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CBRE Econometric Advisors Projects Gradual Increase in Activity Over Next Two Years

Boston, MA – December 9, 2010 – (RealEstateRama) — The U.S. industrial real estate sector’s national availability1 rate is expected to fall to 13.1% in 2011, down from 14.0% in the third quarter of 2010, according to new analysis from CBRE Econometric Advisors (CBRE-EA). CBRE-EA forecasts that the industrial availability rate is expected to continue declining during 2012, ending the year at 11.8%. The national industrial availability rate peaked at 14.1% in 2Q 2010.

CB Richard Ellis Group Inc’s forthcoming Annual Trends 2011 report shows that slow but improving growth will be a hallmark of the recovery for the industrial real estate sector. According to CBRE-EA, the speed and timing of recovery for industrial real estate will vary geographically, with some markets seeing a revival of demand sooner than others.

“The nascent recovery in the nation’s largest industrial markets has been sporadic, with periods of positive net absorption followed by declines,? said Luciana Suran, Economist, CBRE-EA. ?The economic recovery will need to take full hold before the industrial market overall can hope to be made whole again.?

The report notes that while demand for industrial space, particularly warehouses, has turned positive, inventory re-stocking and moderate import trends suggest high availability rates will continue. Although imports surged starting in 2Q 2010, much of the import growth was driven by inventory replenishment among businesses with extremely lean stock levels, as well as an earlier-than-usual start to the holiday shopping season.

CBRE-EA also finds that despite the precarious economic environment, demand for certain types of industrial facilities has remained positive. Demand for Class A warehouse/distribution space—typically defined as facilities larger than 400,000 sq. ft., which were built in the past decade—remained constant even during the depths of the recession. Part of this demand emanated from supply chain consolidation as many companies centralized and consolidated their supply chains, given the financial benefits and increased inventory visibility associated with doing so.

“With record low amounts of supply, larger and more modern warehouses will be the first to benefit from increasing centralization and consolidation of company supply chains,? added Ms. Suran.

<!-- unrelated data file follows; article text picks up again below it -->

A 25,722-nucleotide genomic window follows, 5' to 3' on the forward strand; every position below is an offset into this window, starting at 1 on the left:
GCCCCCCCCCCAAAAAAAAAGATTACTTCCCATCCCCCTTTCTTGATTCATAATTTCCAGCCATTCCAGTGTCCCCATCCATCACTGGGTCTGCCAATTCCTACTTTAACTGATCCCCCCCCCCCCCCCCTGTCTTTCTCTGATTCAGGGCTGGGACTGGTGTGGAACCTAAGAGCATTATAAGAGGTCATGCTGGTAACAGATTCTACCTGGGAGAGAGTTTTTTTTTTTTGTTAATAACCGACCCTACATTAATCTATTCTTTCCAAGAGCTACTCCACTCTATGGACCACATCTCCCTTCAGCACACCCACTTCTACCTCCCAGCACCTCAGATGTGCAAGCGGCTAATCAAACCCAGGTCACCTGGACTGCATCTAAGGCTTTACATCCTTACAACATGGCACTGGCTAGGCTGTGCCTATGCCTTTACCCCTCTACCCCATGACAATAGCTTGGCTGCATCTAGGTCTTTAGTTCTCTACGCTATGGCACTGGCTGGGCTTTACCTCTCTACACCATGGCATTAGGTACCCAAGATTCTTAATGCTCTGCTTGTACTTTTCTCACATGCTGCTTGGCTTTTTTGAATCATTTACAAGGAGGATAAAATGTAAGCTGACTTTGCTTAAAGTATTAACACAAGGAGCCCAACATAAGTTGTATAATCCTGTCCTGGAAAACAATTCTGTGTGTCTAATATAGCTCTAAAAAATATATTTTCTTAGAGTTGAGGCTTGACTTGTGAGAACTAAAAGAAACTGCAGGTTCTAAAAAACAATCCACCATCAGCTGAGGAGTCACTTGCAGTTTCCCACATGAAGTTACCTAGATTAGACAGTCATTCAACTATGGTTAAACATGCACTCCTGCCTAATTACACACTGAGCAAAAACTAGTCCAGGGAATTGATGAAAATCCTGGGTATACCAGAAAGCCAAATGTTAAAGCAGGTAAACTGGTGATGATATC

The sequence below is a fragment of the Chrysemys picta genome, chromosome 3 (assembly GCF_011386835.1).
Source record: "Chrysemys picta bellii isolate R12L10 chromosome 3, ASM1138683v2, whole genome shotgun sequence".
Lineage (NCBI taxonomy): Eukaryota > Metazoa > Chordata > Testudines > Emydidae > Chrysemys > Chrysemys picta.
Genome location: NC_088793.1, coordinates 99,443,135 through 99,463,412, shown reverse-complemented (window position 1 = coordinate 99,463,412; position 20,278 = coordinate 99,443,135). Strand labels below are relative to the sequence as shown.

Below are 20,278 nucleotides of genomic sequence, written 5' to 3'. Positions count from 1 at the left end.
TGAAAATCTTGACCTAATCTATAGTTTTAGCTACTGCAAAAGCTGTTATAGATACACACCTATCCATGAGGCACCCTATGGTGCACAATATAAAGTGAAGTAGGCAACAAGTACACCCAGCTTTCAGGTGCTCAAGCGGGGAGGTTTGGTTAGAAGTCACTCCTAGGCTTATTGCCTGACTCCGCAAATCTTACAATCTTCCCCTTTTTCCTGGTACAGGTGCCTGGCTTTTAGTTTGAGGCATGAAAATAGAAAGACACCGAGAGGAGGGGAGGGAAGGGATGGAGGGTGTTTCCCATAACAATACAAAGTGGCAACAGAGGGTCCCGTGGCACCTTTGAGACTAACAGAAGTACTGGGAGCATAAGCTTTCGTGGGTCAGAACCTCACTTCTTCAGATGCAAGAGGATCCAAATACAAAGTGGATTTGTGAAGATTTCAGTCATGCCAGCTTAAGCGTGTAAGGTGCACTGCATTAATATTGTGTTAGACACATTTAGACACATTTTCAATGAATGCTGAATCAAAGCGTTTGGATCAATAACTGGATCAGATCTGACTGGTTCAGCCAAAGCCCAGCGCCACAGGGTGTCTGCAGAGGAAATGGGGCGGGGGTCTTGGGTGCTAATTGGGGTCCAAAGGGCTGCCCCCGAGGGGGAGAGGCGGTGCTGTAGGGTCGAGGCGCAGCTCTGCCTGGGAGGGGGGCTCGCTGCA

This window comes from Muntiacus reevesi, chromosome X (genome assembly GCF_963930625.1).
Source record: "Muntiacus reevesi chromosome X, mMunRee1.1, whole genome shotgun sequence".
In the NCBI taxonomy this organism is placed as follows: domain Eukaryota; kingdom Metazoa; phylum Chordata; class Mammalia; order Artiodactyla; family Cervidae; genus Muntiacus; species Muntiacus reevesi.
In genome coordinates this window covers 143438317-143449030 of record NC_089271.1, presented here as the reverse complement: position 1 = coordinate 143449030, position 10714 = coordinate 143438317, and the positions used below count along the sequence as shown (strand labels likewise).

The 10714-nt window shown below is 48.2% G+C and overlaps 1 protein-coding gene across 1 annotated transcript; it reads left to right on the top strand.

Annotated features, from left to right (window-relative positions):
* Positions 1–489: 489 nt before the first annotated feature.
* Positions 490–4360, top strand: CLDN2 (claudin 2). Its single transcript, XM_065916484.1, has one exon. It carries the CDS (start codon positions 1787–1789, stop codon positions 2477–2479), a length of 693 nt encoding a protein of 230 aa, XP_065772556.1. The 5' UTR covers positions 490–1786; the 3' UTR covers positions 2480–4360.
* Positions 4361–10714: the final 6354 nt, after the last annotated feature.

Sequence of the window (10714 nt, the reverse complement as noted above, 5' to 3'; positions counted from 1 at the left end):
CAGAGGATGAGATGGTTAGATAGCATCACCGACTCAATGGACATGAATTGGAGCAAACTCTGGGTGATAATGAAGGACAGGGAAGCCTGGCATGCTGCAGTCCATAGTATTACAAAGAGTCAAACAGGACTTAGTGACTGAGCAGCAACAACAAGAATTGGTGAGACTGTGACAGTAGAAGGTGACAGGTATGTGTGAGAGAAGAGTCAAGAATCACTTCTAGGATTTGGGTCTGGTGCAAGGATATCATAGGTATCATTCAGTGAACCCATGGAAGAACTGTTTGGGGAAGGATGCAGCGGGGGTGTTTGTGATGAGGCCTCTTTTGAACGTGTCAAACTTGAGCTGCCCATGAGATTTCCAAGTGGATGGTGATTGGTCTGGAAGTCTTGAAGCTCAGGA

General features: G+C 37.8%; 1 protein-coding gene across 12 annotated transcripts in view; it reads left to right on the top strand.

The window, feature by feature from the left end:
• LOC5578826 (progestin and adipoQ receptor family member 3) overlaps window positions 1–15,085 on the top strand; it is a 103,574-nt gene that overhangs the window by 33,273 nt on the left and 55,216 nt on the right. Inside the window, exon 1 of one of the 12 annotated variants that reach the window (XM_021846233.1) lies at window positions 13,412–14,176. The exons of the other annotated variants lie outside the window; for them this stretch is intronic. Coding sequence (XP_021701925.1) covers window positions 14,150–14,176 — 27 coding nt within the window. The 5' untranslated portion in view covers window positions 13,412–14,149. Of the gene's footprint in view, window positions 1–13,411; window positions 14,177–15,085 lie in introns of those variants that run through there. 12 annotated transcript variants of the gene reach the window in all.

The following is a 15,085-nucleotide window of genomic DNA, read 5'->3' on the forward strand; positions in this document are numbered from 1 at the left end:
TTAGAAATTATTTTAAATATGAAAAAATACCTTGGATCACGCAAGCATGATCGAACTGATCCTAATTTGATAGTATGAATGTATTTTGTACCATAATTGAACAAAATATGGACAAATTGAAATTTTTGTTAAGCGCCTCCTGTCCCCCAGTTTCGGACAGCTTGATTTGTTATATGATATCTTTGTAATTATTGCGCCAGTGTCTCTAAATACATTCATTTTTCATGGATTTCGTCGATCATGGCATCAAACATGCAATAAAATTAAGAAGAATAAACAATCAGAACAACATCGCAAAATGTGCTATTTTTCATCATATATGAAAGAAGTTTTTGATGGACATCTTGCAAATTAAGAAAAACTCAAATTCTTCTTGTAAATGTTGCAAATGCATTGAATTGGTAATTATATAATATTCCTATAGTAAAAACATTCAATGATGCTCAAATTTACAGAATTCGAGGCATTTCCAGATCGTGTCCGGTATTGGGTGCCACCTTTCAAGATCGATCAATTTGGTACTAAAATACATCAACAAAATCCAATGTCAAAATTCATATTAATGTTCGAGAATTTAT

CB Richard Ellis’ Annual Trends 2011 report also highlights shifts in transport modes, which will draw increased attention to new geographic areas. For example, the emergence of increased air transport will continue to benefit Los Angeles and Dallas, among other markets. Both the value and weight of goods imported via air have come close to reaching their pre-recession highs, while seaborne goods imported via container ships have experienced a more subdued recovery. A number of companies have turned to the more expensive but faster method of air freight, rather than add to inventory holding and capital costs.

The report also notes that imports do still enter the country in much higher volumes through the nation’s seaports, which will continue to experience a great deal of activity. Traffic has rebounded strongly in a number of ports, including Seattle and Savannah. Furthermore, the widening of the Panama Canal—with an expected completion date of 2014—will boost demand in Gulf and East Coast markets.

Continued improvement in industrial real estate availability will also benefit from the relative scarcity of industrial construction, according to the CBRE-EA analysis. The quarterly historical average of industrial construction (beginning in 1989) is 42.8 million sq. ft., but supply has been well below this figure for nearly two years, including a record-low level of just 2.9 million sq. ft. in the third quarter of 2010. Construction was significantly lower entering the recent recession than it was prior to previous downturns.

The sector has also benefited from a relatively low incidence of distressed properties as compared to other property types. The industrial market has been largely immune to distressed activity due to investors in the sector using far less leverage than those in the office sector.

“Despite rents that are expected to continue falling in 2011, the less aggressive behavior of investors in the industrial space prior to the crash has kept industrial properties from the levels of default and distress seen in other property types,? noted Ms. Suran.

To speak with Ms. Suran or another CBRE-EA expert, please contact Robert McGrath (212.984.8267 or ).

1 Availability is space that is actively being marketed and available for tenant build-out within twelve months.

About CB Richard Ellis
CB Richard Ellis Group, Inc. (NYSE:CBG), a Fortune 500 and S&P 500 company headquartered in Los Angeles, is the world’s largest commercial real estate services firm (in terms of 2009 revenue). The Company has approximately 29,000 employees (excluding affiliates), and serves real estate owners, investors and occupiers through more than 300 offices (excluding affiliates) worldwide. CB Richard Ellis offers strategic advice and execution for property sales and leasing; corporate services; property, facilities and project management; mortgage banking; appraisal and valuation; development services; investment management; and research and consulting. Please visit our Web site at

Robert McGrath